Oker Dam

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Oker Dam
Okertalsperre staumauer seeseite.jpg
Oker Dam is located in Germany
Oker Dam
Location of Oker Dam
Country Germany
Coordinates 51°50′29″N 10°27′10″E / 51.84139°N 10.45278°E / 51.84139; 10.45278Coordinates: 51°50′29″N 10°27′10″E / 51.84139°N 10.45278°E / 51.84139; 10.45278
Construction began 1938
Opening date 1956
Dam and spillways
Height 75 m
Length 260 m
Width (crest) 8 m
Width (base) 19 m
Dam volume 140,000 m³
Reservoir
Creates Oker Reservoir
Total capacity 47,400,000 m³
Catchment area 85 km²
Surface area 225 ha
Power station
Installed capacity 4.14 MW

The Oker Dam (German: Okertalsperre) is a dam in the Harz mountains in Lower Saxony, Germany. It is fed by the River Oker.

Technology[edit]

The dam is in the shape of an arch (see arch-gravity dam). It is 75 m high, 260 m long, can impound up to 47 million m³ of water and provides hydropower, flood protection and water regulation at times of low water. It is also used indirectly for the production of drinking water. Its average annual discharge is 75 million m³. The hydro-electric power station at Romkerhalle is fed by the Oker Reservoir.

History and location[edit]

The construction of the Oker Dam was begun by Hr. Press in the years 1938 to 1942 and then completed between 1949 and 1956. Its completion became pressing following the devastating floods in Wolfenbüttel and Brunswick in the winter of 1946/47 when there were heavy falls of snow. Before work started the small hamlet of Schulenberg in the valley had to be abandoned; it was rebuilt above the reservoir.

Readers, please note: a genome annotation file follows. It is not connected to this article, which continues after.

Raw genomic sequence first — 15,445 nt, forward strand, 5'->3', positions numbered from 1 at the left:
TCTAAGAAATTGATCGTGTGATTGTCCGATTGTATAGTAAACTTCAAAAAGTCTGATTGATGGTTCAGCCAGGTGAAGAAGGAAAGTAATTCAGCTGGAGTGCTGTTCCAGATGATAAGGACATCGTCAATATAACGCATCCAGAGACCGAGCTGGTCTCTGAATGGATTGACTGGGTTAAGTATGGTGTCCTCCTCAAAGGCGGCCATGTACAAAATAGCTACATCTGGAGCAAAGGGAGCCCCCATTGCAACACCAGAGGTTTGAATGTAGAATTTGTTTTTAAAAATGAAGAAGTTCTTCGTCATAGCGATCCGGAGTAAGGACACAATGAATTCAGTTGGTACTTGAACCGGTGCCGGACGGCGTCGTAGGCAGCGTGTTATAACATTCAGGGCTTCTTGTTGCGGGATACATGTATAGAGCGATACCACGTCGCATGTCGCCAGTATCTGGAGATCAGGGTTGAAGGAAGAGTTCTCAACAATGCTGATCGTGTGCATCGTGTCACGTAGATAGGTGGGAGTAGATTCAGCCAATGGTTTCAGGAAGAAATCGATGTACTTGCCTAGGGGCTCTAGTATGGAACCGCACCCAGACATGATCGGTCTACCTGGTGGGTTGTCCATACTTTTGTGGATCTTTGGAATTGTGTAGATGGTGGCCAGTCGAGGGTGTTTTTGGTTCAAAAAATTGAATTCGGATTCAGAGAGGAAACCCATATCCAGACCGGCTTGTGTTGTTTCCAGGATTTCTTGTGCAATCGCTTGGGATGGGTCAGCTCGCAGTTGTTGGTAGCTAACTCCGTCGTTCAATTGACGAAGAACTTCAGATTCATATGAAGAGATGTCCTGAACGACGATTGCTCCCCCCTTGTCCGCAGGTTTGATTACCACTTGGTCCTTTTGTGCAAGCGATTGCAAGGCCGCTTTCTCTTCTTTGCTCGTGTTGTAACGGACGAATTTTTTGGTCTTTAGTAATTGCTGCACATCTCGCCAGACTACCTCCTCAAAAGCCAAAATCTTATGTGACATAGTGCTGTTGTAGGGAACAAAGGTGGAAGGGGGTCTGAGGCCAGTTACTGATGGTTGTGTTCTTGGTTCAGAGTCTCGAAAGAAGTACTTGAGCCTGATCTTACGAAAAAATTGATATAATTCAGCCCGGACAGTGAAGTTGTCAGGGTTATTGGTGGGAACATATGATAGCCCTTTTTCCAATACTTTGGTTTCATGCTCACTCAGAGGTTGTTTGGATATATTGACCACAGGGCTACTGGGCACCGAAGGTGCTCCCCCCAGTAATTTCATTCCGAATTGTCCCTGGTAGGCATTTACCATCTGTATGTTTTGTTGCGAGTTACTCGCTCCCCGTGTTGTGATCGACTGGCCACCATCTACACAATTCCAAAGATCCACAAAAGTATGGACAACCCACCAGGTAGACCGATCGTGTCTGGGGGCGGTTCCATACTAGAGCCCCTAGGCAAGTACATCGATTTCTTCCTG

The Oker Reservoir lies alongside the B 498 federal road, that follows the course of the River Oker between Goslar and Altenau. On the east bank is a forest road, that is out of bounds to private vehicles.

With its many side arms the Oker Reservoir resembles the much larger Bigge Reservoir in the Sauerland in west Germany. For the same reason it is also known as the "Vierwaldstättersee of the Harz".

Tourism[edit]

From the beginning of March to the beginning of January a passenger boat plies the reservoir ferrying tourists (only at weekends during the off-peak seasons). This boat service is the highest (above sea level in Lower Saxony. In addition, during the summer months, numerous, private, unmotorised water craft grace the waters of the reservoir. Swimming and diving are also permitted, apart from certain out-of-bounds areas such as the zone near the dam wall. In winter, when the ice is not thick enough to support weight, ice swimming takes place. There is a circular route, using roads and paths, around the Oker Reservoir which is accessible to unmotorised vehicles or walkers. Between the pre-dam and the primary dam there is a fully metalled circular path, which is used by cyclists, inline skaters and roller skiers. Only the path between the pre-dam and Altenau, which is barred to motor vehicles, is not metalled, but is surfaced with gravel and stone. On the B 498 in summer there is heavy motorcycle traffic (on the northern approach to Torfhaus). There are numerous restaurants and cafés along the road. In very calm conditions (no wind or precipitation and no man-made disturbances) a very flat surface forms on the reservoir which mirrors clearly the surrounding landscape.

Facilities belonging to the Oker Dam[edit]

Pre-Dam[edit]

Oker Pre Dam
Country Germany
Coordinates 51°49′19″N 10°26′42″E / 51.82194°N 10.44500°E / 51.82194; 10.44500
Construction began 1953
Opening date 1954